Beware of mikes in French airplane seats

ROGER SIMON

October 07, 1991|By ROGER SIMON

WARNING: YOU ARE NOW ENTERING A BASEBALL-FREE ZONE. THIS COLUMN DOES NOT PROVIDE ANY NOSTALGIA, INFORMATION OR OBSERVATIONS ON THE OLD STADIUM, THE NEW STADIUM, OR ANY POSSIBLE FUTURE STADIUMS. SORRY, I WAS JUST TOO EMOTIONALLY DRAINED.

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Enemies are a necessary thing. They give us goals and direction. They give us someone to whom we can feel superior. They motivate us to strive harder.

Having just lost the Soviet Union as an enemy, we are lucky, therefore, that another country has come along to fill the void:

France.

I know what you're saying. You're saying that France already is your enemy and has been ever since a cab driver ran over your foot on the Champs Elysees and then tried to charge you for the damage to his car.

But France has technically been an ally of our country for a long time. Now, however, we have official reason to transfer France to our enemies list.

Recently, the NBC show "Expose" revealed that the French government has been spying on the United States for a decade or more.

The show said that on Air France, the state-owned airline, American businessmen may regularly have been eavesdropped upon. "Along with the champagne, the caviar and the chateaubriand on these flights," the show said, "there may be microphones hidden in the seats and French government spies posing as passengers or flight attendants."

This threw me into a panic. A few years ago, I flew on Air France. And now I wonder if I said anything that the French government could have used.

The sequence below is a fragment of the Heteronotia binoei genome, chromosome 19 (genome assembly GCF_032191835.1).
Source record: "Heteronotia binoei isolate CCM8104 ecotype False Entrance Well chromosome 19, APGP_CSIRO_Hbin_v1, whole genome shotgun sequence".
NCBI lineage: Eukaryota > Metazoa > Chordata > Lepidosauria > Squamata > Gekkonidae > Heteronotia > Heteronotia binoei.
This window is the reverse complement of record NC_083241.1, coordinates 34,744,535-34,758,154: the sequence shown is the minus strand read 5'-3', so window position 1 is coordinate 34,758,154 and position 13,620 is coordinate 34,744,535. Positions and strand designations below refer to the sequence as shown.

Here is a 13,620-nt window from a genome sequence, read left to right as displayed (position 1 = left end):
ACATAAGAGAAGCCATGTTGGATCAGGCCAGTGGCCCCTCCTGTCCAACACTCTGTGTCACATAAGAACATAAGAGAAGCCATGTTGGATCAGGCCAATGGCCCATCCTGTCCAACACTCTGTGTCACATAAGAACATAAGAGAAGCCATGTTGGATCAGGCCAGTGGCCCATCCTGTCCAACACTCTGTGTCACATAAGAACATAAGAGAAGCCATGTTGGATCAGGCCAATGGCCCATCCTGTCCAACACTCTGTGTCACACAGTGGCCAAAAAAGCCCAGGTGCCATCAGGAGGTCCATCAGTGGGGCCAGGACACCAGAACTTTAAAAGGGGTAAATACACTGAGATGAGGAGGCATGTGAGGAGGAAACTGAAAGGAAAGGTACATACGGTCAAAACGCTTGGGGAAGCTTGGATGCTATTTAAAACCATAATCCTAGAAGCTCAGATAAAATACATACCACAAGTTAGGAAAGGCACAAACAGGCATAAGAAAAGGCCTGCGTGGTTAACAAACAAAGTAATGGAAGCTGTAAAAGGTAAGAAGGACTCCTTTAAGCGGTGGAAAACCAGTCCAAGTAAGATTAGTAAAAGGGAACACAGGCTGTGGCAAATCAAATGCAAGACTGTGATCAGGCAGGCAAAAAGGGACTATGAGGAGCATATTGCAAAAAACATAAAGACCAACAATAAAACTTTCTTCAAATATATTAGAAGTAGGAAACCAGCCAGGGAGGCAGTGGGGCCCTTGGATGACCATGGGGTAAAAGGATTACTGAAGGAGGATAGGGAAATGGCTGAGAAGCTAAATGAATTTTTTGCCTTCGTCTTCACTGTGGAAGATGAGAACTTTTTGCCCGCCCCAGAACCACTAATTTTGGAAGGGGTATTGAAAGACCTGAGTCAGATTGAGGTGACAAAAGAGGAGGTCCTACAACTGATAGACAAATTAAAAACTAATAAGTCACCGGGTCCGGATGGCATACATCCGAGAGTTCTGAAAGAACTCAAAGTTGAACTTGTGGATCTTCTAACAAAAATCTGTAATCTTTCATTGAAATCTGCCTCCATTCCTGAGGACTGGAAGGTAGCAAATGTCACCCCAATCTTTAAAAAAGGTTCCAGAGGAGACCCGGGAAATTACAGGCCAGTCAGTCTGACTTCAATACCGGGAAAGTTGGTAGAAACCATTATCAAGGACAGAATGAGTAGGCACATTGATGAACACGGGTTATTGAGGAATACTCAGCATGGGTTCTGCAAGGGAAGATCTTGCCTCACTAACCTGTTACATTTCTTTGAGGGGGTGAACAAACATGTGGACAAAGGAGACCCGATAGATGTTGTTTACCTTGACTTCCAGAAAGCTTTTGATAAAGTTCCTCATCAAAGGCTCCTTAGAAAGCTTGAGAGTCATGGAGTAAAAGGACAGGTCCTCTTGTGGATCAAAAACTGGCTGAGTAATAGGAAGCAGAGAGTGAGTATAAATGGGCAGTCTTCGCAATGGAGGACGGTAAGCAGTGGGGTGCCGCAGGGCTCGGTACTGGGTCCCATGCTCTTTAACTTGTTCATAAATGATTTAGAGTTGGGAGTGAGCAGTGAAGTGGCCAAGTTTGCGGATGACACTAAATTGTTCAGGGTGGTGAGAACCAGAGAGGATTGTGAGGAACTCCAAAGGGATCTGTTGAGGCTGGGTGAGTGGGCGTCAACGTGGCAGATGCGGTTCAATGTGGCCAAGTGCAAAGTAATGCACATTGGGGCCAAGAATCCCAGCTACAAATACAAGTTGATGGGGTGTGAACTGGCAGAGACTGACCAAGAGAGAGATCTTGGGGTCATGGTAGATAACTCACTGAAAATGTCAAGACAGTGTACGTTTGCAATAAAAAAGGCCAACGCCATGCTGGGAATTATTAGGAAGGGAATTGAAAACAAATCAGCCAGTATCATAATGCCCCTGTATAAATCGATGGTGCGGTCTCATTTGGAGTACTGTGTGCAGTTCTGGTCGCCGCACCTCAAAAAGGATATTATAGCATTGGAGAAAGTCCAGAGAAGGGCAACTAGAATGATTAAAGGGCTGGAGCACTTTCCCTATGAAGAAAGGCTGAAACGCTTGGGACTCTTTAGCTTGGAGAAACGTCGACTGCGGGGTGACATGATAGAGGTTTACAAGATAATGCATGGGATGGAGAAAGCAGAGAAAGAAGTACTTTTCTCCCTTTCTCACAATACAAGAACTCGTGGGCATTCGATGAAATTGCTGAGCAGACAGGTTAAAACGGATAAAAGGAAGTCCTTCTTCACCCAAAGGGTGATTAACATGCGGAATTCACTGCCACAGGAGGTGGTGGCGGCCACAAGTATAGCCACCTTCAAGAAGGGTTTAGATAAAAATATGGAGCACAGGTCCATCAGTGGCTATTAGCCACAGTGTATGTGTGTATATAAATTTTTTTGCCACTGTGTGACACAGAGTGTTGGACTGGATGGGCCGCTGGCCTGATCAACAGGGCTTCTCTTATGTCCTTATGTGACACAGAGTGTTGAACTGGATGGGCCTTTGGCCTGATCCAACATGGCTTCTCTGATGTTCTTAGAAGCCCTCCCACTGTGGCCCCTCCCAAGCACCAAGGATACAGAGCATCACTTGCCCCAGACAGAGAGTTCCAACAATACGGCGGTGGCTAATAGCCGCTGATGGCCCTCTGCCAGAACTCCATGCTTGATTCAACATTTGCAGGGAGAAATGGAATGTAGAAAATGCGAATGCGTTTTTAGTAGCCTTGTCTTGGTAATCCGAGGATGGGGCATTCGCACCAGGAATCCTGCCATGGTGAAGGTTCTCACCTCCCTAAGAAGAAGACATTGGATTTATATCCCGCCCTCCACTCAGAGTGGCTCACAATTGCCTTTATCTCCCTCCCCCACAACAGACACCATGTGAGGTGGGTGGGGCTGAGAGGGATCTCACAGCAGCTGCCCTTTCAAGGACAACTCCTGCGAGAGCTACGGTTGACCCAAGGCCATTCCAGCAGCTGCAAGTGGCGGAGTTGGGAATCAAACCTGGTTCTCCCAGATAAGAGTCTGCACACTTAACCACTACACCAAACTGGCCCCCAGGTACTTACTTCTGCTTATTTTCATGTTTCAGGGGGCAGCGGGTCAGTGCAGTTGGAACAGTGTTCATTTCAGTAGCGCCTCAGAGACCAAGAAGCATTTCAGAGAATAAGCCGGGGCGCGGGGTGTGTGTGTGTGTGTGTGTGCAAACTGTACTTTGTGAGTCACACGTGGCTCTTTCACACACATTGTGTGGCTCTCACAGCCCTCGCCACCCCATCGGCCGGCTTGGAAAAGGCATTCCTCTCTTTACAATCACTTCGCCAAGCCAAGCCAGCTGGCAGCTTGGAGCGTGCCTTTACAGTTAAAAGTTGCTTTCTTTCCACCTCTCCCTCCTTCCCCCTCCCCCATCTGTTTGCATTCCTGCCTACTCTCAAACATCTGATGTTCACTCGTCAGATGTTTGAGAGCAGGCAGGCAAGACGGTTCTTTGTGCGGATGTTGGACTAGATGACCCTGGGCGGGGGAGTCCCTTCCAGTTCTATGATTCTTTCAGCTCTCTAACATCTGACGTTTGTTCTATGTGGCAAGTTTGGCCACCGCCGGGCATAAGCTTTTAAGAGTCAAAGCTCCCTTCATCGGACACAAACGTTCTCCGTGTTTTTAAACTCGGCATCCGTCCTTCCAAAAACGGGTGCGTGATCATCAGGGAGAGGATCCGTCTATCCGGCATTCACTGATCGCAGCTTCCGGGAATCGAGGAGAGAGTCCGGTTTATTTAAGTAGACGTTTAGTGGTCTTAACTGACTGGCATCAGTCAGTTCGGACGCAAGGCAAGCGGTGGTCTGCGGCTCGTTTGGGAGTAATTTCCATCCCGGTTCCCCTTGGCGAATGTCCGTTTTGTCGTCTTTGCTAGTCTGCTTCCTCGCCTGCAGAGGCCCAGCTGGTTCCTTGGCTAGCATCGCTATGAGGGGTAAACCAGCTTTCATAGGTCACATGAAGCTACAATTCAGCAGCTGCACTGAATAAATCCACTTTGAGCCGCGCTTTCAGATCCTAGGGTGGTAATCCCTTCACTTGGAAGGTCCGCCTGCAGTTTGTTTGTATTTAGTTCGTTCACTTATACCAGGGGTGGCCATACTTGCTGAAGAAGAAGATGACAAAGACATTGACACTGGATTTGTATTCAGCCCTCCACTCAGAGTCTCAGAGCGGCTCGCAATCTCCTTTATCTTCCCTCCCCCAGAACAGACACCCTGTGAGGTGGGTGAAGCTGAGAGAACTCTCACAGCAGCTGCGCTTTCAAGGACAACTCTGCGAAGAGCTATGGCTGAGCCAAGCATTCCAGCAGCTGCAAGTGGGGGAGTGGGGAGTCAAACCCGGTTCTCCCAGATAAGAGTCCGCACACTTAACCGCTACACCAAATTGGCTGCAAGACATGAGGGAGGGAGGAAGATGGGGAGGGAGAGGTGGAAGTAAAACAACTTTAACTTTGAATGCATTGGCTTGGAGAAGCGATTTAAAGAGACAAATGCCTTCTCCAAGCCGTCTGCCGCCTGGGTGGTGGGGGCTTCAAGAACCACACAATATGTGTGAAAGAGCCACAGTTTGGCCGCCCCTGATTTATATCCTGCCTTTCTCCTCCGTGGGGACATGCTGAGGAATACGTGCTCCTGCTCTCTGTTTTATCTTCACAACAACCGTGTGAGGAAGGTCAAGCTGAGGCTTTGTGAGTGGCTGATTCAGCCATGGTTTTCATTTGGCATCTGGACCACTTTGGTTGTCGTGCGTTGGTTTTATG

I can't remember my exact words back then, but I do know what I say on all flights:

* "I think I saw some flames come out of that engine a second ago."

* "Are you sure the pilot is sober?"

* "My dinner roll seems to be frozen."

Could any of this be helpful to the French government? I do not know. We know so little about the French government. For instance, we all know that the Minister of Justice in France is Henri Jallet, but did you know that the Minister of Agriculture and Forestry is Louis Mermaz?

See what I mean?

In any case, "Expose" went on to interview the former chief of the French Secret Service who said he had set up a spy network in the United States in 1981 to spy on U.S. companies and American businessmen.

This, I think we can all agree, is intolerable. What if the French had set up a spy ring in Detroit and had stolen all our auto secrets?

Then they, too, would be in a position to make cars that could not compete with the Japanese.

While the government of France refused to comment on the NBC report, the allegations match up with what we have long suspected about the French.

For starters, we all know they can be very sneaky. Take language. The way they shrug their shoulders and mutter when you speak perfectly good English to them, you'd assume most French people don't speak our language.

Untrue! In fact, 99 percent of all French people understand English if you speak it slowly enough and loudly enough.

Many Americans are duped, however, into believing that the French only speak French. And so when Americans travel to France, they buy phrase books that are full of useless phrases like:

"How do I get to the library?"

"Does the bus to the seashore stop here on Tuesdays?"

"Would you please close the window? I think I feel a chill."

But if you meet French people who actually don't speak English, the real phrases you'd need would be:

"Where have you taken my spouse?"

"Why does this croissant cost $40?"

"What is this microphone doing in my soup?"

Why are the French spying on us? Because they are angry with us, that's why. They see McDonald's taking over their cuisine, Walt Disney taking over their entertainment industry, and Madonna replacing Brigitte Bardot in the hearts and minds of their countrymen.

Though the French should be proud of their own accomplishments, instead they are jealous of ours.

So I think there is only one thing we can do: We should spy back. We should flood their country with agents and operatives and hide listening devices on all our planes.

What could we learn from all this? Plenty.

For starters: What really does go into French dressing?

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